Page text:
We are delighted to present two events on Saturday, May 14.
In the evening, we will meet at the Sligachan Hotel, for poetry and music with novelist, poet, writer and musician, Andrew Greig. He is the author of eight novels: the last, Fair Helen, was shortlisted for the Walter Scott Prize 2014, and his fifth novel, In Another Light, won the 2004 Saltire Society Scottish Book of the Year award. He has published nine poetry collections, four non-fiction books, and we look forward to hearing selections of the music he has recorded.
Greig says his second poetry collection, Men on Ice (1977), changed his life. He had been what he calls an ‘armchair climber’, attracted by ‘the imagery and intensities’ of climbing – however, mountaineer Mal Duff took Greig’s metaphors literally and invited him on a real Himalayan expedition. Greig climbed on three such expeditions, which led him to write books on them, which took him on to writing novels. Distinctions and prizes in three mediums have established Andrew Greig as one of the leading Scottish writers of his generation.
Yet Greig considers poetry to be a higher art form – second only to music- using the analogy: ‘Prose is draughts, poetry is chess. Chess in four dimensions…. the additional element of sound, of cadence and phrasing.’ He carries this attention to the music of language into his prose, which reviews have described as ‘lyrical’ and ‘dazzling’.
Grieg is currently writing a book with Mike Heron, of the ex-Incredible String Band, and says, ‘Its working title is Footsteps of the Heron, due out in October 2016. It will be appropriately unconventional, a combination of Heron’s first ever autobiographical writing about his life and times in music that changed my life and that of many others. This will be intercut with my memoir of growing up provincial in the latter 60s… it is some kind of parallel memoir thing, in the course of which Deep Themes may emerge.’
In the afternoon, in central Portree, we will host a Writing Workshop with Lesley Glaister– fiction writer, playwright and teacher of writing. She received both a Somerset Maugham and a Betty Trask award for Honour Thy Father (1990), won the Yorkshire Post Author of the Year Award in 1993, for Limestone and Clay, and has been short and long-listed for literary prizes for her other novels. Several of her dramas have broadcast on BBC Radio 4 and her first stage play, Bird Calls, was performed at Sheffield’s Crucible Studio Theatre, in 2004.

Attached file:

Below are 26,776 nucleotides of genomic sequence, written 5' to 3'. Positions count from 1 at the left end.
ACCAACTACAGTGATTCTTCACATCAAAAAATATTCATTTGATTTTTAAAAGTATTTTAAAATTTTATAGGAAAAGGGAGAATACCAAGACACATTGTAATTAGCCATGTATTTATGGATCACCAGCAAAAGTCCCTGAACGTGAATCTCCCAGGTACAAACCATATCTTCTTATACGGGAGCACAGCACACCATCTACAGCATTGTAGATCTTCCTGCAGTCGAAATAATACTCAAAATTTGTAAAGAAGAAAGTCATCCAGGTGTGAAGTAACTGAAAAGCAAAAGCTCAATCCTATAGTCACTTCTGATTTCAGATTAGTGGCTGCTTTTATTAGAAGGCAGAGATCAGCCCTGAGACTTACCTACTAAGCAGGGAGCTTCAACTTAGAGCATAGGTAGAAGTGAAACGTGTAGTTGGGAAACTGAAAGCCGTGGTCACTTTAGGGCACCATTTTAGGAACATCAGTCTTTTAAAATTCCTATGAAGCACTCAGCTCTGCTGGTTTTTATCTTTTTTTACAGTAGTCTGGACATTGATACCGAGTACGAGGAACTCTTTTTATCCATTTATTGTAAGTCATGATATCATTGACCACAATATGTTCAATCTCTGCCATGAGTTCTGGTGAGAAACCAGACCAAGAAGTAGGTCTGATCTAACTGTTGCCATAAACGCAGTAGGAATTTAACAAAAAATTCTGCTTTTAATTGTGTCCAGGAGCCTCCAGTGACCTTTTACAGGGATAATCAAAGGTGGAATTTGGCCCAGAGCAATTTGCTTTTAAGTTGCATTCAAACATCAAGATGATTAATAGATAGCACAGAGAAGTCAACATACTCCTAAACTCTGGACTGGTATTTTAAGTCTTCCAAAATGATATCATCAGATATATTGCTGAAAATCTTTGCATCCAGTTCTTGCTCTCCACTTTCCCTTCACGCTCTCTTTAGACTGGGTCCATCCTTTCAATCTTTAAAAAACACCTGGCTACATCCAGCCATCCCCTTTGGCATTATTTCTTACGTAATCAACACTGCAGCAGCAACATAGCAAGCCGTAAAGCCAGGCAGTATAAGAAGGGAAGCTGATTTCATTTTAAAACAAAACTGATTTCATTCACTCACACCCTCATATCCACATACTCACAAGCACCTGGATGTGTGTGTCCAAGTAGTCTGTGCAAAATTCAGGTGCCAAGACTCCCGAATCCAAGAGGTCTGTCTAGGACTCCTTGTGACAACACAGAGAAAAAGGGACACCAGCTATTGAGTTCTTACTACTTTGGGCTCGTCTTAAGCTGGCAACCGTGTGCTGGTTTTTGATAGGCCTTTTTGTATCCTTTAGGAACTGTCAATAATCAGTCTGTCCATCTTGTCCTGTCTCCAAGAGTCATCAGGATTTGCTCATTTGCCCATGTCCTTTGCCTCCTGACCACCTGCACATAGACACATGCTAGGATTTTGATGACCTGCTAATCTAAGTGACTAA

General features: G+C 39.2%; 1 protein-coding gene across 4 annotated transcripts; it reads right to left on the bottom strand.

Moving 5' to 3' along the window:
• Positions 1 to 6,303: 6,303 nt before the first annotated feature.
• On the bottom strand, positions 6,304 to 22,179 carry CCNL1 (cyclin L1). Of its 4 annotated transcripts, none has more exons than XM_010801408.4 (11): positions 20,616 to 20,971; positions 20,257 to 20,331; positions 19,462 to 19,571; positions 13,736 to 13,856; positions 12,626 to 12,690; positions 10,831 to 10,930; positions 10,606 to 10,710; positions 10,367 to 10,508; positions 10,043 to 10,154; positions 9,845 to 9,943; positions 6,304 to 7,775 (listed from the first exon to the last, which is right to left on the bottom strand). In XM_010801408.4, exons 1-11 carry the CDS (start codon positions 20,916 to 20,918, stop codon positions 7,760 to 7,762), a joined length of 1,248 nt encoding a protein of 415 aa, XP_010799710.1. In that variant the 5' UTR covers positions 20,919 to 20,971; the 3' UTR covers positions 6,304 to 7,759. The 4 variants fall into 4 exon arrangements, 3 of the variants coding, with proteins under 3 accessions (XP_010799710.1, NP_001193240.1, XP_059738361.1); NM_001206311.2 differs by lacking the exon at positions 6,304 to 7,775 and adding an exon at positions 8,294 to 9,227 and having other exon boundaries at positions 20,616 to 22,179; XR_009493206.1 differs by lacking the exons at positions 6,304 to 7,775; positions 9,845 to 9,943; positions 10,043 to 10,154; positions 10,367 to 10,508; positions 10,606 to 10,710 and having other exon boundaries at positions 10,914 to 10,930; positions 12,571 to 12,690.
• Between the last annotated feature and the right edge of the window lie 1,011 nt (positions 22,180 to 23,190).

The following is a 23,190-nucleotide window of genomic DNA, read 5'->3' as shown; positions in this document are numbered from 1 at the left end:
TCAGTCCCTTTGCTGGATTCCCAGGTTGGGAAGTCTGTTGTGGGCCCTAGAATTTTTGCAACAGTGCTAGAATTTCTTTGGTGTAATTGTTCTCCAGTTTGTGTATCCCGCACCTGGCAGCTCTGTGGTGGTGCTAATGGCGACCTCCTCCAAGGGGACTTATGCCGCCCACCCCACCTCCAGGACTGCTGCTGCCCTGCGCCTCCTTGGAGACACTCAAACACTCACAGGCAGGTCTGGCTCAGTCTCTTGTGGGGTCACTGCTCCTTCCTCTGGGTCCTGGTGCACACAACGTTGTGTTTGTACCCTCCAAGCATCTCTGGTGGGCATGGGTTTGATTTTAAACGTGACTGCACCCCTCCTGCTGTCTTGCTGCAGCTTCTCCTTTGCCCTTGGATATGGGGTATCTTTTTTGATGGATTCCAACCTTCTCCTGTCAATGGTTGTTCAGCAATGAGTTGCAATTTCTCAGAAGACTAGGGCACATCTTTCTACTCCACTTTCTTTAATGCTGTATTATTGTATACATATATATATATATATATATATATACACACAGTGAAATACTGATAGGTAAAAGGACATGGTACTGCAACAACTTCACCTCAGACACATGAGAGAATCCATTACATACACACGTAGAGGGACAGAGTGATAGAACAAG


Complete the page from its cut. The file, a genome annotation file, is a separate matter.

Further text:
Glaister’s workshop will be a treasure for writers, due not only to her gift as a writer, but her cache of experience in surviving the rise (accolades and awards), fall (being dropped by a longtime publisher) and courageous slog back uphill, in her publishing career.
She writes, ‘For the last few books with my main-stream publisher I had felt a subtle pressure to write something a bit different, to move away from my own style of gothic, darkly humorous novels towards something approaching the psychological thriller, with more ‘normal’ characters… to write something more marketable. Being dropped meant I could stick two metaphorical fingers up and write exactly what I wanted, just as I had when I first started writing. And this rather exhilarating freedom enabled me to return to Little Egypt, a book I’d been struggling with for years for several reasons, important amongst which was a suspicion that my publisher wouldn’t like it. So, set free, I wrote just what the hell I wanted, just the way I wanted to.’
The author received a Jerwood Foundation Fiction Uncovered Prize 2014, for Little Egypt, and her poem, Visiting the Animal, was chosen as one of Scottish Poetry Library’s 20 Best Scottish poems of 2015.
Her workshop will place emphasis on using memories & visualisation to start writing.
Places are very limited. Reading Room members have priority in booking until the end of April, at the discounted fee of £5. If any places remain, they will be £10 per head. The workshop includes tea, coffee & home baking.
To book or for more information on these May 14 events, mail firstname.lastname@example.org or message us through Facebook.